By now you’ve heard it.  “Let it Go.”  Easily the most viral song from Disney’s recent animated film Frozen.  At a first glance, this song seems to be about being yourself, refusing to be burdened by what others care about who you really are.  It seems empowering, strengthening, fierce.  The only legitimate complaint that I’ve ever heard placed against this song is one that I just recently read from a friend on Facebook: the song was placed inappropriately.  Elsa had not yet earned the right to sing “Let it Go,” that she had not yet become confident enough, strong enough, to belt out this anthem.  I can understand why some, perhaps many, feel this way.  At a first glance, the song is about freedom, about beginning to feel comfortable in one’s own skin.  To me, however, this particular song represents something else, and to me, she has more than earned the right to sing it.

Consider the song for a moment.  It begins with a terrified Elsa fleeing from a crowd of villagers amid shouts that she is a monster, a witch, a villain.  This girl Elsa has been told since her earliest childhood that there is something wrong with her, something that will cause people to fear and hate her if discovered.  As she grows further from the village, suddenly the urge overcomes her to not control it anymore – to let it go.  Elsa begins playing with her ice powers – tentatively at first, but then more and more as she realizes what she can really do.  She continues fleeing into the wilderness and up a mountain, where she builds a wondrous frozen castle, a monument to her power.  A monument to her vanity.  A monument to her isolation.  By the end of the song, we see what we understand to be a powerful Elsa, an Elsa who really doesn’t care about anyone else.  But that’s kind of the key, isn’t it?  She’s stopped caring about anyone but herself.  Her idea of letting it go involves living alone and never having to deal with other people.  To some, this seems a stark contrast to the very spirit of the song.  To me, it hit so hard I began shaking within the theatre as I continued to watch.  To me, it wasn’t about freedom.  It was about giving into one’s deepest fears, fleeing from anyone and everyone, living alone and trying to convince oneself that such a life is freedom.  I struggled not to weep.

If you’ve read some of the other things I have written, you may have picked up on the notion that I’m not good with people.  The notion that I have trouble forming friendships, keeping friendships.  If you’ve read my six-part story I posted on the Cardboard blog last fall, you know just how deeply this social underdevelopment has troubled my life.  Now, let me make something clear to you that I have only hinted at in the past.  I have autism.  Because I did so well in school, it never occurred to anyone that my delayed social development might be evidence of something more serious.  So as I grew up, I knew nothing more than that something was terribly wrong and different about me.  So when I watched this movie Frozen, I didn’t see a story about a  princess with incredible ice powers.  I saw a story about a young girl who had been told all her life that she wasn’t ok, that she was different and different was bad.  When I saw her hiding in her bedroom refusing to build a snowman, I saw myself hiding in my bedroom refusing to go out and spend time with friends.  When I saw her fleeing into the mountains, I saw myself shutting out anyone who began to see me for who I really am.  And when I saw her captured and dragged back to prison, informed that her sister was dead, I saw myself locked in my room at a hospital, knowing full well that I’d never be talking to one of my closest friends ever again.  So you see, this is why I love the movie Frozen.  I don’t think it is meant to be an empowerment movie.  To me, it is about facing one’s deepest, innermost fears, the fears that can cause a person to shut oneself off from the rest of society.  It is about struggling with those fears, conquering them, overcoming them, even if only by the force of another.  And this is why I love the song “Let it Go.”  I don’t think it is meant to be an empowerment song.  It simply reflects the desperate need of a psychologically abused young lady to believe that for once in her life she is not afraid of who she is.  And its placement is so perfect I still begin to shake at that moment.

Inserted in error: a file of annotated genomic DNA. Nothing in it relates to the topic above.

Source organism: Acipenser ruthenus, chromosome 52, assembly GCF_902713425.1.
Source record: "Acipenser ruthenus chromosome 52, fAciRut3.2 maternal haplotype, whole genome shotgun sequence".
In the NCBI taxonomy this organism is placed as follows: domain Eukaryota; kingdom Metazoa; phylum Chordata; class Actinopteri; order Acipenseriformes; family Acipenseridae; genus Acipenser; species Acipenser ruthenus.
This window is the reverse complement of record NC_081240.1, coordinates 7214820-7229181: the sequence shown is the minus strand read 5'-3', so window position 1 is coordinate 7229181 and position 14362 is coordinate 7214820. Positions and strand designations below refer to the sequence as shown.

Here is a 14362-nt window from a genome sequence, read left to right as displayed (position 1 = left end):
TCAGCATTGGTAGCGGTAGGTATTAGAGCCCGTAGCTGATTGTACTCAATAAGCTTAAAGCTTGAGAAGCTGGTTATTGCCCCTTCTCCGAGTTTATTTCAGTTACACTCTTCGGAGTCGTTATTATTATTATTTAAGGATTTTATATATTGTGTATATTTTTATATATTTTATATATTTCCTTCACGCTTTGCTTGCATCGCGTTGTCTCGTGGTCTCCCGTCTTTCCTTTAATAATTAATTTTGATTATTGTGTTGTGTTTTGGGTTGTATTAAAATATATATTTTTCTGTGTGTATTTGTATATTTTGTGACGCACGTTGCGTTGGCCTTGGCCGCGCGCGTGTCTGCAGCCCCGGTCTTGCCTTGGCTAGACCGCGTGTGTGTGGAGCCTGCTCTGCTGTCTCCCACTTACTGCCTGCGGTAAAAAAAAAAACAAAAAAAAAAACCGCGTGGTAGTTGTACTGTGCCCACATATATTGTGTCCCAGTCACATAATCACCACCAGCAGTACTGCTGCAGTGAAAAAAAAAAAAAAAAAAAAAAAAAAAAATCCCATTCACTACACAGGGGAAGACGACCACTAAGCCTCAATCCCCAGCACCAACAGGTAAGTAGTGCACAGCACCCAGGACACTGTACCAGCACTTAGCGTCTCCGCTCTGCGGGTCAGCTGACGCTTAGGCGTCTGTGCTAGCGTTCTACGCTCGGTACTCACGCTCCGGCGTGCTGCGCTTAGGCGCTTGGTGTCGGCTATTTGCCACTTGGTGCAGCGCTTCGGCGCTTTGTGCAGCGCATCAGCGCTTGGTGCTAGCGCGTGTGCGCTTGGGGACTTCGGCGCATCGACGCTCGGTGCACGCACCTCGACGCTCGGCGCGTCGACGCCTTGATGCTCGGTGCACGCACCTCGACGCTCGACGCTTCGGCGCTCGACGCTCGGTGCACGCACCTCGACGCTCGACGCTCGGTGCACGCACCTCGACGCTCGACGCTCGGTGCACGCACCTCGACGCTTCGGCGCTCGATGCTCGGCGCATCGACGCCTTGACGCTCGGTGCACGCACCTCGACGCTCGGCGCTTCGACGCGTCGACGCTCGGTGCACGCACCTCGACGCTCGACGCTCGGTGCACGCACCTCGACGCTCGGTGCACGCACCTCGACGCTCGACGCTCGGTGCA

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Look at the Lyrics: Above All

By: Michael Simmelink

The lyrics to our praise songs matter. They put the words in our mouth to describe God. Who He is, what He’s done, how we react are all depicted in song. Christians need to take this seriously and start thinking about what we’re singing. Does it line up with Scripture? Do we believe this is how God interacts with His creation? If not, then maybe we aren’t really talking about Yahweh at all.

To pick out a single song and critique an artist is unfair. Most songwriters compile multiple CDs that cover a whole range of topics, feelings, subjects, and emotions. Most are perfectly orthodox and add to our spiritual life.

The problem is we don’t sing albums in church; we sing songs from different artists, splicing them off a record and matching them with similar songs to fit a service. It’s not ideal, and it can lead to an incomplete or distorted theology.  Here’s an example of how I would break down the lyrics of “Above All,” by Michael W. Smith.